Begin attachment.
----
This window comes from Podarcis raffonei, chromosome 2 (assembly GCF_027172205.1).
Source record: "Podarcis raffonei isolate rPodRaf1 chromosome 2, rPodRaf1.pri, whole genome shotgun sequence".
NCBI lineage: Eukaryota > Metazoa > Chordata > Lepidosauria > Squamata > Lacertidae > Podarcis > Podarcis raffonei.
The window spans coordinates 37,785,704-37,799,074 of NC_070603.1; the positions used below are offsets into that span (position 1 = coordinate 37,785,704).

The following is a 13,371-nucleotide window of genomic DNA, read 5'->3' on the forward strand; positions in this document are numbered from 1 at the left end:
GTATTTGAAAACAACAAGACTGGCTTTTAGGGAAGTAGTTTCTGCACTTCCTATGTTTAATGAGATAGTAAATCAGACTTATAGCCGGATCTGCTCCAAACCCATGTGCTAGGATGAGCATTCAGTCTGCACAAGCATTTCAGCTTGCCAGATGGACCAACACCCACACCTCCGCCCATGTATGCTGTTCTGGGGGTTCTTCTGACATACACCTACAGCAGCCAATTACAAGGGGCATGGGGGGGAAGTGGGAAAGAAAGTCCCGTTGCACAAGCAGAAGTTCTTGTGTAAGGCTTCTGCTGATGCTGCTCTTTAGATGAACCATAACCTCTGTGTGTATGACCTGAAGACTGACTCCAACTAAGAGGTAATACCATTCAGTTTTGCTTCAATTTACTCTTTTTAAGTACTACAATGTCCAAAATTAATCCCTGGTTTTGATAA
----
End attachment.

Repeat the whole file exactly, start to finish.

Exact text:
This window comes from Podarcis raffonei, chromosome 2 (assembly GCF_027172205.1).
Source record: "Podarcis raffonei isolate rPodRaf1 chromosome 2, rPodRaf1.pri, whole genome shotgun sequence".
NCBI lineage: Eukaryota > Metazoa > Chordata > Lepidosauria > Squamata > Lacertidae > Podarcis > Podarcis raffonei.
The window spans coordinates 37,785,704-37,799,074 of NC_070603.1; the positions used below are offsets into that span (position 1 = coordinate 37,785,704).

The following is a 13,371-nucleotide window of genomic DNA, read 5'->3' on the forward strand; positions in this document are numbered from 1 at the left end:
GTATTTGAAAACAACAAGACTGGCTTTTAGGGAAGTAGTTTCTGCACTTCCTATGTTTAATGAGATAGTAAATCAGACTTATAGCCGGATCTGCTCCAAACCCATGTGCTAGGATGAGCATTCAGTCTGCACAAGCATTTCAGCTTGCCAGATGGACCAACACCCACACCTCCGCCCATGTATGCTGTTCTGGGGGTTCTTCTGACATACACCTACAGCAGCCAATTACAAGGGGCATGGGGGGGAAGTGGGAAAGAAAGTCCCGTTGCACAAGCAGAAGTTCTTGTGTAAGGCTTCTGCTGATGCTGCTCTTTAGATGAACCATAACCTCTGTGTGTATGACCTGAAGACTGACTCCAACTAAGAGGTAATACCATTCAGTTTTGCTTCAATTTACTCTTTTTAAGTACTACAATGTCCAAAATTAATCCCTGGTTTTGATAA